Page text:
First, the title, which is an obvious paean to Griffin’s classic Black Like Me, serves at once to show the author’s earnestness and to imply that Republican-ness is like Black-ness: assumed to be unchanging, inborn, and genuine.

Second, the question. This is but the latest in probably at least a half-dozen books seeking earnestly to explain (often in crudely anthropological terms) the virtues of the right to liberals. Stern, in particular, references social division and “bubbles” as problems the book is intended to ameliorate. Are there any examples of the converse genre (books earnestly explaining the virtues of the left to conservatives)? If not, why not? And if not, doesn’t the apparent demand for this genre actually imply that the social division is uneven, with one side more interested in transcending the division than the other is?

ask a scatterbrain: sabbatical funding

A junior faculty correspondent writes to ask: “How do sociologists locate funding to write their first book while on the tenure track? How do they locate stand-alone funding to write and/or funding to be an in-residence scholar at another institution? And is there a central place to look for these opportunities?”

So, scatterbrains, what advice do you have? I know about a few of the high profile, in-residence opportunities (like the Stanford CASBS), but only through informal networks, so I’m excited to hear your thoughts as I start my own search for resources. Are there good databases for finding other opportunities? Strategies for raising grant funds specifically to help supplement a sabbatical for those institutions that offer a one semester sabbatical with an option for an unfunded second? Other thoughts? Thanks!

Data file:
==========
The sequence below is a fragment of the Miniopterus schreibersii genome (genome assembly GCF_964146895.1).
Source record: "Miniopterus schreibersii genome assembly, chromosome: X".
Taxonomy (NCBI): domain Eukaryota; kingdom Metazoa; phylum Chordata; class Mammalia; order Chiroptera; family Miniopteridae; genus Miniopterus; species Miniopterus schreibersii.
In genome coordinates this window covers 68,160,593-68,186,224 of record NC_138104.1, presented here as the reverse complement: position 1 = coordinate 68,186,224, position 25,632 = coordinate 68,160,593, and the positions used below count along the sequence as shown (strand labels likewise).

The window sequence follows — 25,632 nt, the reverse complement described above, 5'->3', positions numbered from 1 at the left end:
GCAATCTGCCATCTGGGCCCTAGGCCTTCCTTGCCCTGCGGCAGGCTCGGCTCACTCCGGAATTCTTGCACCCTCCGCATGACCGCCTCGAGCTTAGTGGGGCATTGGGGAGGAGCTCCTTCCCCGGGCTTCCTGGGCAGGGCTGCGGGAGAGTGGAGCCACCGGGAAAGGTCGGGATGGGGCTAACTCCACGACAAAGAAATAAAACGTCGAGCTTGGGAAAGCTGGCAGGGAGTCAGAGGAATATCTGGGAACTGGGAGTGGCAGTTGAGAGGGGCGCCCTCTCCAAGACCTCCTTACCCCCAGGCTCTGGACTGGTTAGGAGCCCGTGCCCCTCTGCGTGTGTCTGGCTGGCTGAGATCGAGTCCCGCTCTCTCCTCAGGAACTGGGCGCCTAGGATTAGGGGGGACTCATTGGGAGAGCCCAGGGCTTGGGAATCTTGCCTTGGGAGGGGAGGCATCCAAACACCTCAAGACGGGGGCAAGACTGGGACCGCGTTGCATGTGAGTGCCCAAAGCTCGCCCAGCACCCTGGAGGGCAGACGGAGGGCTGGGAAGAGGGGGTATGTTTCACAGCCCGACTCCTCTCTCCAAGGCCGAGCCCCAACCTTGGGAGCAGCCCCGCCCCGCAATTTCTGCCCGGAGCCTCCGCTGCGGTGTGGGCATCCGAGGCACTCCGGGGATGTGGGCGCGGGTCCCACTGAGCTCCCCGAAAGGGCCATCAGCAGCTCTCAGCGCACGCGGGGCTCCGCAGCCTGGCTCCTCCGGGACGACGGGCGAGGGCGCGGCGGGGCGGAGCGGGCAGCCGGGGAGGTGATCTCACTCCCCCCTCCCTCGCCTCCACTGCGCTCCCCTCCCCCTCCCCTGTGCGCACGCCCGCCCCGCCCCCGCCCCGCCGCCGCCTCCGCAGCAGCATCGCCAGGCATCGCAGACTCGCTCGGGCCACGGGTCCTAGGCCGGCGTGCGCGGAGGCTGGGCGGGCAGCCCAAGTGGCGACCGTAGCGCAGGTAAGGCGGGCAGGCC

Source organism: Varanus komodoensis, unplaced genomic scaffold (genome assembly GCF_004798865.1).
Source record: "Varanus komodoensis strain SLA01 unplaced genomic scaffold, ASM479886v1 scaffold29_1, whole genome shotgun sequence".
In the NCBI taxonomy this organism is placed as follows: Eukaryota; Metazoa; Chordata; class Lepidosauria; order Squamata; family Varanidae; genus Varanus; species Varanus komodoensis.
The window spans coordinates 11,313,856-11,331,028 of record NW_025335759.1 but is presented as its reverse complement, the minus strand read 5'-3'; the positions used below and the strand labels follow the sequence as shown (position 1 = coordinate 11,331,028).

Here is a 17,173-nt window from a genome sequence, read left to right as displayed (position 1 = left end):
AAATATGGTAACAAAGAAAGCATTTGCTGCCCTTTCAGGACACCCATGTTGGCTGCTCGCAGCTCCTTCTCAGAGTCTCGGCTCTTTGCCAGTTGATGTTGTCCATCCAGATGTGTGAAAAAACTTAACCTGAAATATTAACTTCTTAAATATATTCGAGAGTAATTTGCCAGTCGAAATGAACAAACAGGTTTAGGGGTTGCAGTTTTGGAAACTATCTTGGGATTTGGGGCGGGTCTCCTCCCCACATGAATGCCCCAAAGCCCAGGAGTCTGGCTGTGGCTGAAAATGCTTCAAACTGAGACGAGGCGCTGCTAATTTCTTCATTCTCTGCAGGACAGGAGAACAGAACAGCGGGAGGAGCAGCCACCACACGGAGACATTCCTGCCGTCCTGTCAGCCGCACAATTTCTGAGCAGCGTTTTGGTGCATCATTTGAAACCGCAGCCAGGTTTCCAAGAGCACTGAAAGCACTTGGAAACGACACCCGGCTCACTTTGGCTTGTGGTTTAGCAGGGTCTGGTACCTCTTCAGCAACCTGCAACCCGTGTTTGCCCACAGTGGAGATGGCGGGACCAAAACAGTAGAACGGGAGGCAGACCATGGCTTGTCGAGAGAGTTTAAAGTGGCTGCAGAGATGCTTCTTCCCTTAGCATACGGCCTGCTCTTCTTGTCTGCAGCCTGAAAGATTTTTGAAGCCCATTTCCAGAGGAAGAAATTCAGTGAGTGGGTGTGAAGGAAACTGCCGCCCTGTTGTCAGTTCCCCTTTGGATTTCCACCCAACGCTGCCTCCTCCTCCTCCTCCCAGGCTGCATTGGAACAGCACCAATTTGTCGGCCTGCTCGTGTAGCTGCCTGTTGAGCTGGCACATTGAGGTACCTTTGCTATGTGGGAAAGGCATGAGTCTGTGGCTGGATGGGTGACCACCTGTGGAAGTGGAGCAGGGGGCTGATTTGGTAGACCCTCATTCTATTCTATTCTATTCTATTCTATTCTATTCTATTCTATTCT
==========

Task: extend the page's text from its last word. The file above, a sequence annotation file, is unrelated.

sunday morning sociology, technology and inequality edition

McMillan Cottom Black Box
Tressie MC on algorithms and racism in a society dominated by black boxes.

A weekly link round-up of sociological work – work by sociologists, referencing sociologists, or just of interest to sociologists. This scatterplot feature is co-produced with Mike Bader.

This week’s links include discussions of the replication crisis and new directions in the science war(s), and sexual harassment, along with economic sociology links focused on the intersection of tech and inequality.